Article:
The beginning of a new year is a time for review, reflection and resolutions. When it comes to your money it’s the perfect time to set goals, make changes and resolve to stick to those changes long term. Whether it’s setting up and funding an IRA or just putting extra money aside for a rainy day, whatever the goal, how your money is invested, its asset allocation, and consistent rebalancing will be some of the most important decisions you’ll make as an investor.
What Is Asset Allocation?
Asset allocation is an investment strategy based on finding a balance for your money between different assets that fits your goals and risk level. These assets are broken down into three main classes – equities (stocks), fixed income (bonds) and cash – which will make up your investment portfolio.
Unfortunately, there is no simple formula for figuring out your perfect asset allocation. But there are some rules of thumb to follow. The most important decision will be the split between risky and non-risky assets or your stock/bond split. A conservative rule is to have “your age in bonds”. According to this rule, if you are 40 years old, 40% of your portfolio would be in bonds. For those who prefer more risk (age – 10) adjustments can be made. It offers a starting point. Once you have an asset allocation that you’re comfortable with, it’s time to make sure you stick to it.
The Importance of Rebalancing
Over time, certain asset classes tend to outperform others. This can pose a problem when it comes to your asset allocation. Sure your portfolio may be performing well, but in return you’re also taking on more risk. Which is where rebalancing comes in.
Rebalancing is an investment tactic that is used to maintain an asset allocation. It sells the better performing assets and buys the under-performing assets. This may not sound “right,” but it enforces a “buy low”, “sell high” philosophy, all while maintaining your asset allocation and risk level. The hard part is knowing when it is the best time to rebalance, and following through on it.
There are several different approaches to rebalancing. One of the simpler one’s is based on a 5% fluctuation in your portfolio. Say you have a 60/40 split, 60% in stocks and 40% in bonds. You would rebalance your portfolio when your split reaches 65% stocks/35% bonds or 55% stocks/45% bonds.
Another approach is to rebalance at specific points in time i.e. monthly, quarterly or annually. One thing to keep in mind is transaction costs. Commission fees can cut into your profits, so choose a rebalancing approach that works for your investments and your wallet. Or work with an investment company that rebalances your portfolio for free.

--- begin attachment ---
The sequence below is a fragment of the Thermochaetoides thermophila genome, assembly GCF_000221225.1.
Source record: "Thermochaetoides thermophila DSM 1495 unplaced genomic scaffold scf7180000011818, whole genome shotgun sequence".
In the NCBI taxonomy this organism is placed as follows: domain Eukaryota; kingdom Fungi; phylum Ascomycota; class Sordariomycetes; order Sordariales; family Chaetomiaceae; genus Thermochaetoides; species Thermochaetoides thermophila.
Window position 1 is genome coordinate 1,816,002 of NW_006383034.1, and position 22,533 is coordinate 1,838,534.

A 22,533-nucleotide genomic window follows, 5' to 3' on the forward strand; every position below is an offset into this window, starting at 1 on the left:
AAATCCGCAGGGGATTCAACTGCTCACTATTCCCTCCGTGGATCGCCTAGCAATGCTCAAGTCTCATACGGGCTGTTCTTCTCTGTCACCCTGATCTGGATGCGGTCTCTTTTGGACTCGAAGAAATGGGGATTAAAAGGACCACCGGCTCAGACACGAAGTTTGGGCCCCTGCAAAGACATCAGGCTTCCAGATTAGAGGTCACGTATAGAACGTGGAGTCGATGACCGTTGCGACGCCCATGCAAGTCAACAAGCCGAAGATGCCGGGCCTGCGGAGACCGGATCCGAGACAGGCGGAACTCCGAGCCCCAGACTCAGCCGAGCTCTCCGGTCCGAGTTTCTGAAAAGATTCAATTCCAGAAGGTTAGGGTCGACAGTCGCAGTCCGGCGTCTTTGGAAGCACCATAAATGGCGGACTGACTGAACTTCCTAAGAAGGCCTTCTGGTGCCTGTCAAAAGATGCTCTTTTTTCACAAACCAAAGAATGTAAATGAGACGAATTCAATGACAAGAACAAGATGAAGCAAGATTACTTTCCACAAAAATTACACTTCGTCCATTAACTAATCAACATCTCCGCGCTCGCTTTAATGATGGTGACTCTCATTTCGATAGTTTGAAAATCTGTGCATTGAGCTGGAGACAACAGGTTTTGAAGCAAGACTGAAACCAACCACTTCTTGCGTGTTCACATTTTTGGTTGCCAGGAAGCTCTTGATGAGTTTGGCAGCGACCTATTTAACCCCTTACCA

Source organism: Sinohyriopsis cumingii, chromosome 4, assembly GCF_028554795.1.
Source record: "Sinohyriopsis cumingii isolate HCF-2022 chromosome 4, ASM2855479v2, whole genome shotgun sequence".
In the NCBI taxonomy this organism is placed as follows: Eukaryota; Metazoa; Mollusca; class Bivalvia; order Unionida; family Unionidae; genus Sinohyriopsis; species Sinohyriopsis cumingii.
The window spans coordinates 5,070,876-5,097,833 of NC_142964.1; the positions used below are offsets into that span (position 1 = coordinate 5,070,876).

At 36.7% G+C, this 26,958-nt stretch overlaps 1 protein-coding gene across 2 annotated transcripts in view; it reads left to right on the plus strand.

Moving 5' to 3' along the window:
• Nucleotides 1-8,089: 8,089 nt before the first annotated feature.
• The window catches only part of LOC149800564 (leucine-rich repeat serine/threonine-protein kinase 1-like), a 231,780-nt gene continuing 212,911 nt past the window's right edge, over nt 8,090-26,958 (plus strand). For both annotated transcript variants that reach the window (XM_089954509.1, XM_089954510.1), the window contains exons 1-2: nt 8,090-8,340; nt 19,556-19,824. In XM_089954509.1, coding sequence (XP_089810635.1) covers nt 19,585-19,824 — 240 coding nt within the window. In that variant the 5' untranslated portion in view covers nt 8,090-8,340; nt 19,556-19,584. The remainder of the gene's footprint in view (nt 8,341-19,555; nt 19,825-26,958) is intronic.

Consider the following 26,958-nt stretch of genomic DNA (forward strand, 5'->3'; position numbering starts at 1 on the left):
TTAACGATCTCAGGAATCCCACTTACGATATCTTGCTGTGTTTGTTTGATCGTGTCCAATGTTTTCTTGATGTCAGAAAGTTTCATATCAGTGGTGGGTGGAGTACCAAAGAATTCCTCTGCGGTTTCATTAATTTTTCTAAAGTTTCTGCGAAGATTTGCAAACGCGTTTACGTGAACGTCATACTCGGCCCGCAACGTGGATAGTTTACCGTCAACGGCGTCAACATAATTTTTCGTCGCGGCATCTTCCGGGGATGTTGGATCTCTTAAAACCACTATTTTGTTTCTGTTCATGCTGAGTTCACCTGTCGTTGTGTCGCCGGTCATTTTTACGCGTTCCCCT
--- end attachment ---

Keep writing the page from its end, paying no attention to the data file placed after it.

Betterment does this for you. Based on your long term goals and time lines, Betterment recommends an asset allocation based on your level of risk and goals. It also automatically rebalances your portfolio every quarter and any time your allocation strays more than 5% away from your target.
The Rebalance Bonus
Several studies have shown the long term effects rebalancing has on a portfolio. Forbes recently compared $10,000 invested in two 60% stocks/40% bonds portfolios over a 25 year period, one with annual rebalancing and the other never being rebalanced. The rebalanced portfolio became $97,000 while the never rebalanced portfolio only grew to $87,000.
There are a few things to note about the study. When the stock market was outperforming similar to the 90s market boom, the unbalanced portfolio performed better, but did so at a much higher risk. On the other hand when the stock market was declining, the rebalanced portfolio had much lower losses in value.
While the study argues for a better return due to rebalancing, it is more important to point out the defensive nature of rebalancing when the markets go down. Consistent rebalancing does a much better job of protecting your investments from taking on excessive risks. In doing so, you will still achieve very good annual returns.
One of the most important takeaways you can bring with you this year is to pick the right asset allocations for each of your long term financial goals and stick to them through rebalancing. In this way, your future savings and nest egg will be far more secure.